XPRIZE has announced that team registration is open for the $2 million Wendy Schmidt Ocean Health XPRIZE, a competition to incentivize breakthroughs in ocean pH sensor technology that will radically transform our understanding of ocean acidification. Teams are expected to come from diverse backgrounds, ranging from nanotechnology and biotechnology to industrial chemistry and marine science
Richard III has already been immortalized as Shakespeare's hunchbacked antihero. Now scientists hope to immortalize his genetic code by sequencing his DNA. Scientists believe the information will reveal the dead monarch's hair and eye color, provide insights into his ancestry, and even give some hints as to what ailed the infamous monarch, whose skeleton was unearthed beneath a parking lot in the English city of Leicester in 2012.
A team led by astronomers at The Australian National University has discovered the oldest known star in the Universe, which formed shortly after the Big Bang 13.7 billion years ago. The discovery has allowed astronomers for the first time to study the chemistry of the first stars, giving scientists a clearer idea of what the Universe was like in its infancy.
A Lawrence Livermore National Laboratory physicist and his colleagues have found a new application for the tools and mathematics typically used in physics to help solve problems in biology. Specifically, the team used statistical mechanics and mathematical modeling to shed light on something known as epigenetic memory — how an organism can create a biological memory of some variable condition, such as quality of nutrition or temperature.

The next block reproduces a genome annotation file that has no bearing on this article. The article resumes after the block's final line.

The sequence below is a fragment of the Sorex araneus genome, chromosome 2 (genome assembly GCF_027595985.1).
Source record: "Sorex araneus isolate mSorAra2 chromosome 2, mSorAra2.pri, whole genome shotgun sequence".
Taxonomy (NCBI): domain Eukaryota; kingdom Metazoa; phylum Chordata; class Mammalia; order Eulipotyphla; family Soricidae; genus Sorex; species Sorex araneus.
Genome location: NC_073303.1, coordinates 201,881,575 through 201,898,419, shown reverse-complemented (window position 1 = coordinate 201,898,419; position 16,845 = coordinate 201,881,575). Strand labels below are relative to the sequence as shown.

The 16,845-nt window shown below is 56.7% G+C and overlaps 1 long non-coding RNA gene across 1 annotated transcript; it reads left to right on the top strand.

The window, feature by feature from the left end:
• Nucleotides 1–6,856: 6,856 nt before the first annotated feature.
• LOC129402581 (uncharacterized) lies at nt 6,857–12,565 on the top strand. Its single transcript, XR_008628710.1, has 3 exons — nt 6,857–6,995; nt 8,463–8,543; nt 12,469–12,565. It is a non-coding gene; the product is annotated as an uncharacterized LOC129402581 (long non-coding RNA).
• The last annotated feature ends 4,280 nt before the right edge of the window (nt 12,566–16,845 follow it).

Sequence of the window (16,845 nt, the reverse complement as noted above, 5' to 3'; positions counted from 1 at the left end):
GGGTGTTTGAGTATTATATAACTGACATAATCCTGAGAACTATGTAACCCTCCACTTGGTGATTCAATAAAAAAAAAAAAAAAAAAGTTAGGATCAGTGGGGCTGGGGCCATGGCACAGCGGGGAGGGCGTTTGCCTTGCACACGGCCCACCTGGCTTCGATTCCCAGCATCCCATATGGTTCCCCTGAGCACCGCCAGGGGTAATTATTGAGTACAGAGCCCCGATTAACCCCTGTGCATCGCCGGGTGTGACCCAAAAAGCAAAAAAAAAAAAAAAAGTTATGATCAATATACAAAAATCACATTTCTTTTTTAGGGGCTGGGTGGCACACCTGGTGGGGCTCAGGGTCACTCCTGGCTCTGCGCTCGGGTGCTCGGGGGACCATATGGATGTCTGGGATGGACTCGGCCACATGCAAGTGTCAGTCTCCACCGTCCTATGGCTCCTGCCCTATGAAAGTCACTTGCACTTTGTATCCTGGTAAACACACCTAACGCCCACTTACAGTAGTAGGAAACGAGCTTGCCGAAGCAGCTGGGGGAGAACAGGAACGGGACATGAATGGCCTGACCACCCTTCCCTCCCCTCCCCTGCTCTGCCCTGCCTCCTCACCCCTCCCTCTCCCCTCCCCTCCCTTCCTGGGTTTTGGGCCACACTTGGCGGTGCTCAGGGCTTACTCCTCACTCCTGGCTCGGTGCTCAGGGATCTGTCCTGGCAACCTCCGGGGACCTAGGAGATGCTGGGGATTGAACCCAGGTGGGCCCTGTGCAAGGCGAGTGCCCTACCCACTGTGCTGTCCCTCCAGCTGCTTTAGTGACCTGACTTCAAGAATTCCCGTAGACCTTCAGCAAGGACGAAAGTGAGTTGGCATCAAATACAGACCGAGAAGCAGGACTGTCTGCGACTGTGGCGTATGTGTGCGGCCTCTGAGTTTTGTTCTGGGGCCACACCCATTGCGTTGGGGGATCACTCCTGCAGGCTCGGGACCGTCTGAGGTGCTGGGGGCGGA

They were a British family on a day out — almost a million years ago. Archaeologists announced February 7, 2014, that they have discovered human footprints in England that are between 800,000 and 1 million years old — the most ancient found outside Africa, and the earliest evidence of human life in northern Europe.
Researchers have found that the melanopsin pigment in the eye is potentially more sensitive to light than its more famous counterpart, rhodopsin, the pigment that allows for night vision. For more than two years, they have been investigating melanopsin, a retina pigment capable of sensing light changes in the environment, informing the nervous system and synchronizing it with the day/night rhythm.
ScienceCloud is an SaaS-based information management and collaboration workspace for externalized life science research and development. It is designed to advance collaborative drug discovery with a new generation of integrated applications built on a scalable, cloud-based scientific platform.